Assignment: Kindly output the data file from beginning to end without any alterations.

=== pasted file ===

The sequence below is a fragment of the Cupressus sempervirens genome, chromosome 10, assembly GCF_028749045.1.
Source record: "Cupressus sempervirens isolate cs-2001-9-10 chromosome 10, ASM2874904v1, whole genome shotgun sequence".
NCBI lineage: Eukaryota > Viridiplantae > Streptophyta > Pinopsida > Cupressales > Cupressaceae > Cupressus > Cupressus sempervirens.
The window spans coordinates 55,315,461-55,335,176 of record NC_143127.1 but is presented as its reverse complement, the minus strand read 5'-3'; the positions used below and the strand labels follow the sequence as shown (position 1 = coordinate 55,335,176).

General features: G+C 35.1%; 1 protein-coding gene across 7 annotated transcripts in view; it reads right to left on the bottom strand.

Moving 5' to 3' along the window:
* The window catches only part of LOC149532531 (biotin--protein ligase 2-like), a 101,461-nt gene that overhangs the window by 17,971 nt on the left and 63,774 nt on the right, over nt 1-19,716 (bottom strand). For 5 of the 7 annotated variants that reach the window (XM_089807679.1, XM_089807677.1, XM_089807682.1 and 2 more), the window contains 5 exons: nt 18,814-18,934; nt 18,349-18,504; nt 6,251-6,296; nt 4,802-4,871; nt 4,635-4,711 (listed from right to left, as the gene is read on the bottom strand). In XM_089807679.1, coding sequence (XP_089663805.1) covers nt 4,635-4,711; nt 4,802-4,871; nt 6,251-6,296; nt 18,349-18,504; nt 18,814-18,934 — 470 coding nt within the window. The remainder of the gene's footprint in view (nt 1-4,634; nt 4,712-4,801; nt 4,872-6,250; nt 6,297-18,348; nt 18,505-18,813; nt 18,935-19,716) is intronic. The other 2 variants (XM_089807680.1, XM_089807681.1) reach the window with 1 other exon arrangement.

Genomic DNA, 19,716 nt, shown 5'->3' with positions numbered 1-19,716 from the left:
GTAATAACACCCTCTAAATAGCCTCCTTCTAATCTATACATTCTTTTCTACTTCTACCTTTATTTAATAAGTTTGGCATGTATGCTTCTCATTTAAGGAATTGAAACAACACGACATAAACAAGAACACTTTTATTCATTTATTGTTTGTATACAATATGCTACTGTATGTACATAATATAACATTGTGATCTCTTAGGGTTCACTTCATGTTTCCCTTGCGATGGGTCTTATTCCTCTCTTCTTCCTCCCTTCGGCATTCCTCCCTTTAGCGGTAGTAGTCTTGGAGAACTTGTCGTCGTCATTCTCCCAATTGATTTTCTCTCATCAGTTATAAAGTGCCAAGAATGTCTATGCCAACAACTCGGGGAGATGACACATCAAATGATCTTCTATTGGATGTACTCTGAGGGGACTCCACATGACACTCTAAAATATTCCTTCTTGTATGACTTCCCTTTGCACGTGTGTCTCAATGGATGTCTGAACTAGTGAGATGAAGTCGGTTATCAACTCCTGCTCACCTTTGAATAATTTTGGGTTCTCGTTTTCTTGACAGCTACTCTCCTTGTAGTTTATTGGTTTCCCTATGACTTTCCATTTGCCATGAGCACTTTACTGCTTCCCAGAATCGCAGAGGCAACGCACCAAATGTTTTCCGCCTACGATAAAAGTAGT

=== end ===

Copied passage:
The sequence below is a fragment of the Cupressus sempervirens genome, chromosome 10, assembly GCF_028749045.1.
Source record: "Cupressus sempervirens isolate cs-2001-9-10 chromosome 10, ASM2874904v1, whole genome shotgun sequence".
NCBI lineage: Eukaryota > Viridiplantae > Streptophyta > Pinopsida > Cupressales > Cupressaceae > Cupressus > Cupressus sempervirens.
The window spans coordinates 55,315,461-55,335,176 of record NC_143127.1 but is presented as its reverse complement, the minus strand read 5'-3'; the positions used below and the strand labels follow the sequence as shown (position 1 = coordinate 55,335,176).

General features: G+C 35.1%; 1 protein-coding gene across 7 annotated transcripts in view; it reads right to left on the bottom strand.

Moving 5' to 3' along the window:
* The window catches only part of LOC149532531 (biotin--protein ligase 2-like), a 101,461-nt gene that overhangs the window by 17,971 nt on the left and 63,774 nt on the right, over nt 1-19,716 (bottom strand). For 5 of the 7 annotated variants that reach the window (XM_089807679.1, XM_089807677.1, XM_089807682.1 and 2 more), the window contains 5 exons: nt 18,814-18,934; nt 18,349-18,504; nt 6,251-6,296; nt 4,802-4,871; nt 4,635-4,711 (listed from right to left, as the gene is read on the bottom strand). In XM_089807679.1, coding sequence (XP_089663805.1) covers nt 4,635-4,711; nt 4,802-4,871; nt 6,251-6,296; nt 18,349-18,504; nt 18,814-18,934 — 470 coding nt within the window. The remainder of the gene's footprint in view (nt 1-4,634; nt 4,712-4,801; nt 4,872-6,250; nt 6,297-18,348; nt 18,505-18,813; nt 18,935-19,716) is intronic. The other 2 variants (XM_089807680.1, XM_089807681.1) reach the window with 1 other exon arrangement.

Genomic DNA, 19,716 nt, shown 5'->3' with positions numbered 1-19,716 from the left:
GTAATAACACCCTCTAAATAGCCTCCTTCTAATCTATACATTCTTTTCTACTTCTACCTTTATTTAATAAGTTTGGCATGTATGCTTCTCATTTAAGGAATTGAAACAACACGACATAAACAAGAACACTTTTATTCATTTATTGTTTGTATACAATATGCTACTGTATGTACATAATATAACATTGTGATCTCTTAGGGTTCACTTCATGTTTCCCTTGCGATGGGTCTTATTCCTCTCTTCTTCCTCCCTTCGGCATTCCTCCCTTTAGCGGTAGTAGTCTTGGAGAACTTGTCGTCGTCATTCTCCCAATTGATTTTCTCTCATCAGTTATAAAGTGCCAAGAATGTCTATGCCAACAACTCGGGGAGATGACACATCAAATGATCTTCTATTGGATGTACTCTGAGGGGACTCCACATGACACTCTAAAATATTCCTTCTTGTATGACTTCCCTTTGCACGTGTGTCTCAATGGATGTCTGAACTAGTGAGATGAAGTCGGTTATCAACTCCTGCTCACCTTTGAATAATTTTGGGTTCTCGTTTTCTTGACAGCTACTCTCCTTGTAGTTTATTGGTTTCCCTATGACTTTCCATTTGCCATGAGCACTTTACTGCTTCCCAGAATCGCAGAGGCAACGCACCAAATGTTTTCCGCCTACGATAAAAGTAGT